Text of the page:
When I began college almost 12 years ago, I was pretty sure that I’d come out of the other side as a painter with a degree. The degree, yes, but the painter? Technically, no. After going through the grueling initiation of foundation art classes the first year (a required stepping stone, after which you had the freedom to concentrate on whichever medium you pleased), I dived into painting – and I didn’t like it. Looking back now, it seems clear. While I rather enjoy the act of painting, at the time, nothing measured up. I had no patience for my oil paints to dry; I was unhappy with the large canvases we were provided with; I felt sad and sleepy listening to the music my peers chose (silly? maybe!), and I found myself much too eager for our mid-morning break. Most importantly, I didn’t “get” my professor, and he didn’t “get” me.
I stuck with it for the quarter, and I moved along to photography. This is where I met Janie, my teacher and mentor to this day.
In case it’s not clear with my current reality, I do love to paint. The timing is meant to be – now. But what I didn’t love then was my lack of choice and nonexistent student-teacher relationship. After the switch, I remember developing my very first photograph in the darkroom. It was f@*ing magic! I was hooked, in love. And having Janie as a teacher took the cake – I was inspired by her. I would lay awake at night before the new quarter and dream up ideas to execute in the following months, and I could hardly wait to tell her, get approval and get started. She was soft spoken, but when she gave advice and direction, it mattered.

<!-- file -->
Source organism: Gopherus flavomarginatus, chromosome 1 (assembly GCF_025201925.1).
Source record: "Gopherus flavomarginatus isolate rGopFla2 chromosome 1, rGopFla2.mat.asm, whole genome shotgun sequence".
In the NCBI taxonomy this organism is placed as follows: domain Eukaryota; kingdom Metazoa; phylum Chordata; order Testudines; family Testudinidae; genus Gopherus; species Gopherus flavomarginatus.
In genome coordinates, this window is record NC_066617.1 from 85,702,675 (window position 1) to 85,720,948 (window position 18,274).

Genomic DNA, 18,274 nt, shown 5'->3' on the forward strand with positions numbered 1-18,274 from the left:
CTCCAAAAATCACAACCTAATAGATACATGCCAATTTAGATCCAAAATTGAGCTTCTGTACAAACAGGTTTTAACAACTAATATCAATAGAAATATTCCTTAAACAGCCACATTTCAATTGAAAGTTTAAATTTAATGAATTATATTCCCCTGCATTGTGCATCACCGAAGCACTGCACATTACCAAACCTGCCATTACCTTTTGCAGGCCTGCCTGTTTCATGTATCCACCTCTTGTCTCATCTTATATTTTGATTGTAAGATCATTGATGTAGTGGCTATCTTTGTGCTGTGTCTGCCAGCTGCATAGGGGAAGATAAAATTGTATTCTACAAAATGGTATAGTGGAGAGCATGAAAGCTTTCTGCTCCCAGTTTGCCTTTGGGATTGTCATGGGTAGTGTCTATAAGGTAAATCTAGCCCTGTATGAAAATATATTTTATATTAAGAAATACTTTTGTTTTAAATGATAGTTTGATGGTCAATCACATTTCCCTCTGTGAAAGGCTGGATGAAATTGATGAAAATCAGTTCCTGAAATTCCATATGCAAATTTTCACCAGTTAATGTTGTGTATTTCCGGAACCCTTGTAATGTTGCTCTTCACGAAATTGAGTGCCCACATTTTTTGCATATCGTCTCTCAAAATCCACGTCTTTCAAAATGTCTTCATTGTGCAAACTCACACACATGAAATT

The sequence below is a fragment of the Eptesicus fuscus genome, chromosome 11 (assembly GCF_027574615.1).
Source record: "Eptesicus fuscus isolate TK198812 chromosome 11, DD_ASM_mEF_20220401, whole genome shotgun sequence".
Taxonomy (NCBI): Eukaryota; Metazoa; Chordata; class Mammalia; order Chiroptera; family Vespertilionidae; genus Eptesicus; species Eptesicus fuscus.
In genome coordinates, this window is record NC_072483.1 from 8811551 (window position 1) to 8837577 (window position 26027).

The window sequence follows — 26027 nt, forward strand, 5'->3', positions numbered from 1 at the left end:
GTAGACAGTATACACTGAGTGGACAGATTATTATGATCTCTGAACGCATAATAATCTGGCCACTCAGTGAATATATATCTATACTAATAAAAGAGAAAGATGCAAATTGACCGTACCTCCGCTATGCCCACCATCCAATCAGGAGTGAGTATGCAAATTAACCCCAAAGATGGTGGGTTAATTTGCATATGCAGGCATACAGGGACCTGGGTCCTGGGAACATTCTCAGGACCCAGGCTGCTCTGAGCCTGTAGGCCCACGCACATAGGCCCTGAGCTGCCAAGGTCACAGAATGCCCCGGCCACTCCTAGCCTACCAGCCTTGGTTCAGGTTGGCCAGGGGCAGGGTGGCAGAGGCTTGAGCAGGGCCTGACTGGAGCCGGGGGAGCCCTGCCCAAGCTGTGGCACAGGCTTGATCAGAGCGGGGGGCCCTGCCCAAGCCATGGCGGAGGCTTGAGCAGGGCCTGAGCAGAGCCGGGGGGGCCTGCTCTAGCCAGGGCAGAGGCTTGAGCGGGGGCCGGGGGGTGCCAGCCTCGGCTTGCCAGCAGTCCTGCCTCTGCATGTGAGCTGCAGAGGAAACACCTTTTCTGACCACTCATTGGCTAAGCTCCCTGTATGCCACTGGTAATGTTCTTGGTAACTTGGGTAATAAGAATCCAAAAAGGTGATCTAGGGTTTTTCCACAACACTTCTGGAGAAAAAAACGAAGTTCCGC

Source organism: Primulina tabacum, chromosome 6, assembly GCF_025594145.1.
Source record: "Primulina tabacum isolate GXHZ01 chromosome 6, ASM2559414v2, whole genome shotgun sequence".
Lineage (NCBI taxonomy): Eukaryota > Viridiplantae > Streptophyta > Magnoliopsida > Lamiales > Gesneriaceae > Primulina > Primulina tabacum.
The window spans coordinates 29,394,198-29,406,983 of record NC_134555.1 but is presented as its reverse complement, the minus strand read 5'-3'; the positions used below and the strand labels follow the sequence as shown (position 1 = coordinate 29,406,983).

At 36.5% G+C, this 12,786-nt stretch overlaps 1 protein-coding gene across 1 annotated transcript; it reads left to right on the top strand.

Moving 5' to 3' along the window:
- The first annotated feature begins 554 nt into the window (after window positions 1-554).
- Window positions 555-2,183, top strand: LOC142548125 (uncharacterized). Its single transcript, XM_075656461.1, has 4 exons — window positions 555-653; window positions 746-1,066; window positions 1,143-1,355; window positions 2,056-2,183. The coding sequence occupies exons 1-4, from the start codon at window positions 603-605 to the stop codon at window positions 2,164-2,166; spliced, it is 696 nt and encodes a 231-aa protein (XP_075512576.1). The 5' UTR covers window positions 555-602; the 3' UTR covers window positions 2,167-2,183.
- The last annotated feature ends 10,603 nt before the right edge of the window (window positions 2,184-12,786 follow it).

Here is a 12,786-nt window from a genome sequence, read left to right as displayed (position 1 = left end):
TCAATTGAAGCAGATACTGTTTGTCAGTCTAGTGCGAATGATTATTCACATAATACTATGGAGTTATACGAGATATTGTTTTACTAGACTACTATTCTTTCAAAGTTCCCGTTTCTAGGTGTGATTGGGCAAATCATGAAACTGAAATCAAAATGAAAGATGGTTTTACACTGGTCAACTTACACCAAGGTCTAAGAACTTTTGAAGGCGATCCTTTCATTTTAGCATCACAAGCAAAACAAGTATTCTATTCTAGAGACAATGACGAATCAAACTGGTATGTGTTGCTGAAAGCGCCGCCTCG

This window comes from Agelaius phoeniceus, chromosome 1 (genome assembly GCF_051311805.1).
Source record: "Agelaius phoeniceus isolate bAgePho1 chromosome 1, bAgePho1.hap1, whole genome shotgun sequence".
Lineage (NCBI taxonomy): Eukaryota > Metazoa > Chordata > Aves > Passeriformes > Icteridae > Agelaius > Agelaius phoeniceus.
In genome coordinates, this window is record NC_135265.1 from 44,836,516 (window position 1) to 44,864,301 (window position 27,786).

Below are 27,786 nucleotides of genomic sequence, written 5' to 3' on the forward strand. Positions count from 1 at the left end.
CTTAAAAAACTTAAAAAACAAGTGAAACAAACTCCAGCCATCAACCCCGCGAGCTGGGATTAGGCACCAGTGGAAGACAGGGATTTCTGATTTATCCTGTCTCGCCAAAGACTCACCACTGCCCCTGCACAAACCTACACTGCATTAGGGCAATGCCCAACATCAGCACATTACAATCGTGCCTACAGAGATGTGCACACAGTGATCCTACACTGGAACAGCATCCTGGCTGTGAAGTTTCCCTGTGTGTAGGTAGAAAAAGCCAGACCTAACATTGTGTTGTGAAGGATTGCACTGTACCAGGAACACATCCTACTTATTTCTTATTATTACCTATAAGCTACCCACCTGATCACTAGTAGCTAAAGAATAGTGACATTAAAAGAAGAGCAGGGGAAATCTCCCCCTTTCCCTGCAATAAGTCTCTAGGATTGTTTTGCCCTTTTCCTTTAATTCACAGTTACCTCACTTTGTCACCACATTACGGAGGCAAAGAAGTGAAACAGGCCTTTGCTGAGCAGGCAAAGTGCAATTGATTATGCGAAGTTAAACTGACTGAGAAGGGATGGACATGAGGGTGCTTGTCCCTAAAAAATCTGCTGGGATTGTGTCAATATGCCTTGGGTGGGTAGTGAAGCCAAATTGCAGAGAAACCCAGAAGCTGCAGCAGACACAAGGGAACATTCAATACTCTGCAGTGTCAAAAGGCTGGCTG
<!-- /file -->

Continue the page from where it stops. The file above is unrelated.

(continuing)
I graduated 8 years ago, but beginning in 2009, Janie was motivated to deliver a commencement speech to her (then) graduating class. She passed the speech along to past graduates, and has continued the tradition every year since – and I’ve been lucky enough to be on the receiving end. This time, she spoke about curiosity. In her words:
I believe that having a thirst for continuous learning will move you forward in your lives in ways that you could never imagine [...] It will help you overcome the fear that you will inevitably have about making major changes in your life path. Taking risks can be worth it, if you feel that part of the tradeoff will be an expansion of your life, an acquisition of new knowledge and experience.
She continued by listing 6 ways in which to itch our curiosities, and after relieving our chalkboard entry of a boring ol’ honey-do list, I wrote them down for a daily reminder:
Above, they’re paraphrased a bit (nope, she didn’t actually say “nada”), but the message is the same. She went on to say:
These things are all quite simple. In fact, these actions are the very essence of a college education. You have been asked to function this way every year you have been here. But after you graduate, your life will take on a different kind of complexity, and the daily grind can all too easily make it difficult to do any of the above.
I didn’t intend for this to be such a wordy, lengthy write-up. Rather, I simply wanted to share her words that really hit home for me, in hopes it might do the same for you and your boat. It’s funny how quick we are to forget the basic fundamentals of our education, and it’s scary how easy it is to focus on anything but that. 8 years later, I’ll be the first to admit that I’ve certainly allowed the day-to-day to muddle with my curiosities at times, and I’m resolving to kick that habit – 6 different ways. I already ask too many questions, but for me, the challenge is in that last one.
Now, I feel incredibly fortunate to make a living painting (life is strange, isn’t it?) and photographing our surroundings nearly every day for this virtual home. But having recently been stirred-up, excited, anxious and ultimately relieved by our recent Shop undertaking, her commencement couldn’t have come at a better time. This makes us wonder: who do you turn to for inspiration? Or maybe you’re the one inspiring others? (Surely you are!) Tell us about it; we want to soak it up, too.